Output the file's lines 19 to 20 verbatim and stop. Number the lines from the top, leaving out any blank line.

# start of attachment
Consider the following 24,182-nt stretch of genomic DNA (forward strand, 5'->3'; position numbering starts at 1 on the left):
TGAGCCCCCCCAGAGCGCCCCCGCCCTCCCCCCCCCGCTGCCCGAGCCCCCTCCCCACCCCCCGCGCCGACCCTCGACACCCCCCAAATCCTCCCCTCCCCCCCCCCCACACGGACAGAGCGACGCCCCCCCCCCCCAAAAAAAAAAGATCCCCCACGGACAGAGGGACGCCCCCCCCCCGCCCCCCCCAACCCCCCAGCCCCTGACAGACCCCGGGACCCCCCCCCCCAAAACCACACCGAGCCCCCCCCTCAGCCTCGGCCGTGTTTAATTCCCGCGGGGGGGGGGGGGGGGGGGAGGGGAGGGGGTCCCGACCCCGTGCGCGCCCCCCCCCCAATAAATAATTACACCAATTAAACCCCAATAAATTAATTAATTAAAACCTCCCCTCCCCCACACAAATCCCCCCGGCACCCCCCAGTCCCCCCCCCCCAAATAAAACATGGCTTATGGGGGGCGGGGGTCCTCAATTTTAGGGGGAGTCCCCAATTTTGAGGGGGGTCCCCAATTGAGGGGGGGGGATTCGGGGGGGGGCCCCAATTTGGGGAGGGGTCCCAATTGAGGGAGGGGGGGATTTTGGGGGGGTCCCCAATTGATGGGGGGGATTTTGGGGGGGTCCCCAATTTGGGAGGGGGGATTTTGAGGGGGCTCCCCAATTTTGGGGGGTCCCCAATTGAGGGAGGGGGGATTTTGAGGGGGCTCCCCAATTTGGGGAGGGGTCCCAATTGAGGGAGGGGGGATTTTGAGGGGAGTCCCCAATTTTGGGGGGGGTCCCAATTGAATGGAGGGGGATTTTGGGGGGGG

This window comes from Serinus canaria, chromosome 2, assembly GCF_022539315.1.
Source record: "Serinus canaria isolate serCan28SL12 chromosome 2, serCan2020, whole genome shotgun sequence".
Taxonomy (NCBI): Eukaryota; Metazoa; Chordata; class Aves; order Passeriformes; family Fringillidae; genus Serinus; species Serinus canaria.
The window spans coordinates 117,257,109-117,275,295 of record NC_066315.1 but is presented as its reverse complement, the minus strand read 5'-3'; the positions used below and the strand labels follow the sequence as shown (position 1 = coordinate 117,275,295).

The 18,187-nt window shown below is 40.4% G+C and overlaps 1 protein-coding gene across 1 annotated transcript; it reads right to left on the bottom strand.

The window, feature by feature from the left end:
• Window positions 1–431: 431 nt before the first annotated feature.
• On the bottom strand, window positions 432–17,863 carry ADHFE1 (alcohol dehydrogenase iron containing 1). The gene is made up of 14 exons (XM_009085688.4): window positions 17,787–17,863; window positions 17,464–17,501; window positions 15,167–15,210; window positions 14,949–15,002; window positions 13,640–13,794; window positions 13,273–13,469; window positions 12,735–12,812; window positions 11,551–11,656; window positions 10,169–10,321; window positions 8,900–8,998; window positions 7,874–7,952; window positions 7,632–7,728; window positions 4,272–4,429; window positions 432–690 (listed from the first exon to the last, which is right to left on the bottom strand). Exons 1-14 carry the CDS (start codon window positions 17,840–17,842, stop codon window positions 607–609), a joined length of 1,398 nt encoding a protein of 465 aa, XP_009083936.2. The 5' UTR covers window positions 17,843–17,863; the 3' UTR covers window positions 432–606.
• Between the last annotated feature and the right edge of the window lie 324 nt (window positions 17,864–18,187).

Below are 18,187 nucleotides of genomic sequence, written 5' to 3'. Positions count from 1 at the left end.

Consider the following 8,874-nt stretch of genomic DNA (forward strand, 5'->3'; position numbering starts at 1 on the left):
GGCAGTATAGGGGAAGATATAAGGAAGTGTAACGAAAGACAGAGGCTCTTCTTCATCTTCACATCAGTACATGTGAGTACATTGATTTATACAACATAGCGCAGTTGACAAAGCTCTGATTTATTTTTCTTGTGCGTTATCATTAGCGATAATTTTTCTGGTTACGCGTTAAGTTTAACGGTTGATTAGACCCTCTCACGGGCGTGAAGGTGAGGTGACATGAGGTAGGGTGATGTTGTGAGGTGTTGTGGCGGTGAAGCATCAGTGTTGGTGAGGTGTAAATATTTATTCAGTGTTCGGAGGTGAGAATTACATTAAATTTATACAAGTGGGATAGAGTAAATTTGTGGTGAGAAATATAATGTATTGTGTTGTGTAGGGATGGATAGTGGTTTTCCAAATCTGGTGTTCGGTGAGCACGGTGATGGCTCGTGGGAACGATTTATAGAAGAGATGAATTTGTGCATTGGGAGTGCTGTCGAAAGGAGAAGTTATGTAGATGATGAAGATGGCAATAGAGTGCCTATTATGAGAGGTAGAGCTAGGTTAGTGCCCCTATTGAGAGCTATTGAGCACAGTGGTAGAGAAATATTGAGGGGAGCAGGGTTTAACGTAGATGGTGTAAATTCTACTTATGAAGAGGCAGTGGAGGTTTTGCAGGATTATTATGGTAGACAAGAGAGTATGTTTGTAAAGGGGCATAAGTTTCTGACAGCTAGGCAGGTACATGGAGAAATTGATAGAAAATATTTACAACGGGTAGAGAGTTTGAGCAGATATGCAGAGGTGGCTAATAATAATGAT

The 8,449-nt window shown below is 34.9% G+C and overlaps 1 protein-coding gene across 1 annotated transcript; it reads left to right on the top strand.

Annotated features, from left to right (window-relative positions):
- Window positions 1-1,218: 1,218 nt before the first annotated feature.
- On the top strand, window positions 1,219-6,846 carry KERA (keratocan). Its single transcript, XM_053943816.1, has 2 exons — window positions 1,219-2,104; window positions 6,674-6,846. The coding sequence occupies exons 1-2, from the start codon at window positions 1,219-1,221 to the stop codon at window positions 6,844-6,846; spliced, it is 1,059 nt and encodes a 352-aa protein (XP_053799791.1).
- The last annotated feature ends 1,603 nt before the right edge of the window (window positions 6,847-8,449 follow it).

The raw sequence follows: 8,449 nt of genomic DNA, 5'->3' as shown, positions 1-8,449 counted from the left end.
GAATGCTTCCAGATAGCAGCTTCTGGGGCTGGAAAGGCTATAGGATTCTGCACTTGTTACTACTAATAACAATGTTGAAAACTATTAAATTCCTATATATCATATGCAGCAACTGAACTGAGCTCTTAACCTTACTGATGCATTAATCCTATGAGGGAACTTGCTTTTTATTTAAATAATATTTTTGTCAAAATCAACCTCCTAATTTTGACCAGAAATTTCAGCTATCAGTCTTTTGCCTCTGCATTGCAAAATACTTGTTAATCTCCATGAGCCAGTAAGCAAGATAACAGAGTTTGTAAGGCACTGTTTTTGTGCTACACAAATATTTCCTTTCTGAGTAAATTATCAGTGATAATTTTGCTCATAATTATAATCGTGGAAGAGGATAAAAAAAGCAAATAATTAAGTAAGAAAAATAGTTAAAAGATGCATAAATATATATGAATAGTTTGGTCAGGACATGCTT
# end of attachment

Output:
- The last annotated feature ends 1,603 nt before the right edge of the window (window positions 6,847-8,449 follow it).

The raw sequence follows: 8,449 nt of genomic DNA, 5'->3' as shown, positions 1-8,449 counted from the left end.